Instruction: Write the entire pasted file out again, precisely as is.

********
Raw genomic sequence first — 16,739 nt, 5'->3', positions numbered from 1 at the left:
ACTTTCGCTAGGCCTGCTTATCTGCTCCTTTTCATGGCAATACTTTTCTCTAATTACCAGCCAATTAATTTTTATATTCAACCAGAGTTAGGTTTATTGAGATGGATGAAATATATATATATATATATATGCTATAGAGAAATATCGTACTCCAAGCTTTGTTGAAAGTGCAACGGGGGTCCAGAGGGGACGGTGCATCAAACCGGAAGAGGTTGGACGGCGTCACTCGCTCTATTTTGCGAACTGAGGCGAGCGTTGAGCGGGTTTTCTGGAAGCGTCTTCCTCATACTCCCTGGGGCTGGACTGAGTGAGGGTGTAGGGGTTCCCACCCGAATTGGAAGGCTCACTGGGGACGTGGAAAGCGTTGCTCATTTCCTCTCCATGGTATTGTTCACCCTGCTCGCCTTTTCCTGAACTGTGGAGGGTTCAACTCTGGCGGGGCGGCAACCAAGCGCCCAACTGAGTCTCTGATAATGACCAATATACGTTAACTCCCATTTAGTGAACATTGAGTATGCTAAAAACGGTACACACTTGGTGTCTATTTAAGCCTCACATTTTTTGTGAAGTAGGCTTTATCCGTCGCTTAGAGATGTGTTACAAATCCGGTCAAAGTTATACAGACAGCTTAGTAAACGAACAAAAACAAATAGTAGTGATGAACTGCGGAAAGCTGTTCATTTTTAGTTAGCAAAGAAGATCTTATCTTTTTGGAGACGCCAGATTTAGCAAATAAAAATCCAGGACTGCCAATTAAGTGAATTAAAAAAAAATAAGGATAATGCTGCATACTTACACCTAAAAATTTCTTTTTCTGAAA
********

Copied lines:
Raw genomic sequence first — 16,739 nt, 5'->3', positions numbered from 1 at the left:
ACTTTCGCTAGGCCTGCTTATCTGCTCCTTTTCATGGCAATACTTTTCTCTAATTACCAGCCAATTAATTTTTATATTCAACCAGAGTTAGGTTTATTGAGATGGATGAAATATATATATATATATATATGCTATAGAGAAATATCGTACTCCAAGCTTTGTTGAAAGTGCAACGGGGGTCCAGAGGGGACGGTGCATCAAACCGGAAGAGGTTGGACGGCGTCACTCGCTCTATTTTGCGAACTGAGGCGAGCGTTGAGCGGGTTTTCTGGAAGCGTCTTCCTCATACTCCCTGGGGCTGGACTGAGTGAGGGTGTAGGGGTTCCCACCCGAATTGGAAGGCTCACTGGGGACGTGGAAAGCGTTGCTCATTTCCTCTCCATGGTATTGTTCACCCTGCTCGCCTTTTCCTGAACTGTGGAGGGTTCAACTCTGGCGGGGCGGCAACCAAGCGCCCAACTGAGTCTCTGATAATGACCAATATACGTTAACTCCCATTTAGTGAACATTGAGTATGCTAAAAACGGTACACACTTGGTGTCTATTTAAGCCTCACATTTTTTGTGAAGTAGGCTTTATCCGTCGCTTAGAGATGTGTTACAAATCCGGTCAAAGTTATACAGACAGCTTAGTAAACGAACAAAAACAAATAGTAGTGATGAACTGCGGAAAGCTGTTCATTTTTAGTTAGCAAAGAAGATCTTATCTTTTTGGAGACGCCAGATTTAGCAAATAAAAATCCAGGACTGCCAATTAAGTGAATTAAAAAAAAATAAGGATAATGCTGCATACTTACACCTAAAAATTTCTTTTTCTGAAA